To be honest, these final words are pretty bland, as far as Bond villains go. Emilio Largo, Thunderball's bad guy, is the Bond villain with the unforgettable eye patch. Largo plans to steal nuclear weapons and extort world governments by threatening to use them. So yeah, let's just say that Bond really wants to stop this guy. 

The last major fight in the film is a speedy chase on boats. Largo is sailing away, firing at the authorities behind him. During the chaos, Bond subtly boards Largo's boat and ambushes his crew. When Bond finally reveals himself, Largo shouts at his henchmen: "Get him!" The henchmen do their thing — they swing, miss, and die. Finally, Bond and Largo face each other, but it isn't Bond who delivers the final blow. That honor goes to Domino, Largo's mistress, who shoots him in the back with a harpoon. Ouch. Not every villain gets an awesome, memorable last line. In the case of Emilio Largo, his final words are a generic command that pretty much every villain ever has said.

Dr. Kananga

Like so many Bond villains, Dr. Kananga, played by Yaphet Kotto, wants to kill Bond in an unnecessarily elaborate way in Live and Let Die. But Dr. Kananga is uniquely twisted, even among Bond baddies. Dr. Kananga captures Bond and Solitaire in his underground lair, then ties them up to be lowered into a pool of sharks. But, being the sadistic monster that he is, he wants it to happen slowly.

Dr. Kananga's henchman Whisper is at the controls. After opening the gate to allow the sharks in, Whisper begins lowering Bond and Solitaire towards their toothy doom. That's when Dr. Kananga instructs Whisper to do it "slowly ... let our diners assemble." Kananga: Friend to sharks, not so much to people. Little does Kananga know, Bond has a nifty gadget disguised as a wristwatch, which helps him escape. In the ensuing struggle, Bond shoves an explosive gas pellet into Kananga's mouth, sending him to kingdom come.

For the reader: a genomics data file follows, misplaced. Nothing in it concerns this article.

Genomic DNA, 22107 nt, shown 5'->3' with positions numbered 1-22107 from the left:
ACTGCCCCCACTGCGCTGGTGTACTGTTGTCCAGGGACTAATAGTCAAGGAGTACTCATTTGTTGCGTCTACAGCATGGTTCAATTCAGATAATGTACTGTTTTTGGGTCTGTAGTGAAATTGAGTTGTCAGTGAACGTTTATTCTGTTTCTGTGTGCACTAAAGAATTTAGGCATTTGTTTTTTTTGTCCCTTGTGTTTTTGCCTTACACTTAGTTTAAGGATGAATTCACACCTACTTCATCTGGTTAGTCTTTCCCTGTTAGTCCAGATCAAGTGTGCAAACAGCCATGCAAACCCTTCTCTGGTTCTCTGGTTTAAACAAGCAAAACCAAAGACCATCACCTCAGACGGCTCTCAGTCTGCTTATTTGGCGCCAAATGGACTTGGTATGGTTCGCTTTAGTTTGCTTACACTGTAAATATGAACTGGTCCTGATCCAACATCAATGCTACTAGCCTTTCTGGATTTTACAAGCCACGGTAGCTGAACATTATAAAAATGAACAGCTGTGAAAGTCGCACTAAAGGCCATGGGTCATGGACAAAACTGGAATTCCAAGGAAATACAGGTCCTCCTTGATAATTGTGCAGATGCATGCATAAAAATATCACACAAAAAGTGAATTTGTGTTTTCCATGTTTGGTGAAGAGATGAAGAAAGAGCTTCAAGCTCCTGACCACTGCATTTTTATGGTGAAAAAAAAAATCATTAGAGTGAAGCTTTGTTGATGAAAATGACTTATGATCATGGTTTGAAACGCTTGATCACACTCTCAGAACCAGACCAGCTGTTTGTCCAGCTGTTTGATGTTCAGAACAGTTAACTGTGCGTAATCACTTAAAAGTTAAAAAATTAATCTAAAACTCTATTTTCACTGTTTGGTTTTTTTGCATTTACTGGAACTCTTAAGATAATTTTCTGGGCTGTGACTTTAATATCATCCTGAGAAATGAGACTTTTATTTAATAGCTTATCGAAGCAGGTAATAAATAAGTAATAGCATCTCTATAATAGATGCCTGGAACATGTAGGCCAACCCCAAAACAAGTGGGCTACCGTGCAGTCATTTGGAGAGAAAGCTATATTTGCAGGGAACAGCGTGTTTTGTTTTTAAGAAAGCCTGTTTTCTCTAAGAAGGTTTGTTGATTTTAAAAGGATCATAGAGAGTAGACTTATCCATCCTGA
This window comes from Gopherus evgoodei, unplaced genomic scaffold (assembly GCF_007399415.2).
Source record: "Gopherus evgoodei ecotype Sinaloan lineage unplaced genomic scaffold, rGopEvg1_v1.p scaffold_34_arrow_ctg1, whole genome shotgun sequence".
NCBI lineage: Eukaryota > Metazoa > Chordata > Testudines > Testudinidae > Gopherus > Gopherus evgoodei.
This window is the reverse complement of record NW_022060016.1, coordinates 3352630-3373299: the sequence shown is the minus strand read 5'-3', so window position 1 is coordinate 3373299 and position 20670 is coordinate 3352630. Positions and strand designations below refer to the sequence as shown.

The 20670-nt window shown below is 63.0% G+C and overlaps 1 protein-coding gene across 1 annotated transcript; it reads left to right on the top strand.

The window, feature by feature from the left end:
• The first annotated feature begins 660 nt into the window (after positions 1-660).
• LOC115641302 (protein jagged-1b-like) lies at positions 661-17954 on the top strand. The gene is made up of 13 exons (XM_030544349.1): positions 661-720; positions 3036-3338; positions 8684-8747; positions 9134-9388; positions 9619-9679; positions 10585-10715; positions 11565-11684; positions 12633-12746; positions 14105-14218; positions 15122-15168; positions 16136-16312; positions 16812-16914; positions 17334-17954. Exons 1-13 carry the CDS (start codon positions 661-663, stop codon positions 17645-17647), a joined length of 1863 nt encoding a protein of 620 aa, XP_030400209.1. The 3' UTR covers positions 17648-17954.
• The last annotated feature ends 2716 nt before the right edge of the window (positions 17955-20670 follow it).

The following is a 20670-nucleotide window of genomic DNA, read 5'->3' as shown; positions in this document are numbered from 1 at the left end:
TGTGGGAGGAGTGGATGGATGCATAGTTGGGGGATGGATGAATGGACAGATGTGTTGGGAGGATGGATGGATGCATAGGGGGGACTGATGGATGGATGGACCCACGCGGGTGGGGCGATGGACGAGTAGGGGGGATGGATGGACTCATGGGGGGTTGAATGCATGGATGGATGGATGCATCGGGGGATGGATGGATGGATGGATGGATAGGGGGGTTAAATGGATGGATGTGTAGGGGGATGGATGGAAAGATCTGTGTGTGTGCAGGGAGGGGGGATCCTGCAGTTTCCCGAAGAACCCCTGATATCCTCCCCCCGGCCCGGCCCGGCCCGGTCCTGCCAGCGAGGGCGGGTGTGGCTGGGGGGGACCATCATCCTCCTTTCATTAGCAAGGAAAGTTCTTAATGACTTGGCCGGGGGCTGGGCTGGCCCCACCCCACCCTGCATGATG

Francisco Scaramanga

It's amazing how much time there is between Francisco Scaramanga's final words and his death in The Man With the Golden Gun. Scaramanga, played by Christopher Lee, is a talented assassin who wishes to duel Bond to the death. In Scaramanga's mind, it's not about killing Bond — it's about besting a worthy opponent. So instead of killing Bond when he has the chance, Scaramanga arranges a duel on his island. Both men have their backs to each other with their signature guns in hand, Scaramanga with his golden pistol and Bond with his Walther PPK. Scaramanga's henchman serves as a referee of sorts, and asks both duelers if they are ready, to which both reply, "ready." The henchman counts down, the men take 20 paces, but when Bond turns and shoots, Scaramanga is gone. Bond and Scaramanga play cat and mouse throughout the island, and then inside a maze of illusions. Scaramanga knows his way around and Bond does not. Still, Bond surprises Scaramanga, and shoots him dead.

Karl Stromberg

Karl Stromberg, played by Curd Jürgens, spends most of The Spy Who Loved Me's runtime trying to incite nuclear war, during which he will be under the sea, in his Atlantis-like palace. He then plans repopulate the world — but this time, civilization will happen entirely underwater. Bond sabotages Stromberg's plan but is then tasked with rescuing his love interest Amasova from Stromberg's clutches. 

After infiltrating his underwater lair, Bond finds Stromberg sitting alone at a long dinner table. They exchange words as Bond slowly takes his seat, his gun pointed at Stromberg at all times. Little does Bond know that Stromberg has one last trick up his sleeve: A long gun underneath the table that points right at the seat where Bond is sitting. Bond says, "Your time is running out, Stromberg." Stromberg responds, " Yours too, Mr. Bond. Yours too. And faster than you think." Stromberg pulls the trigger, but Bond gets out the way in time, then shoots Stromberg to death.

Hugo Drax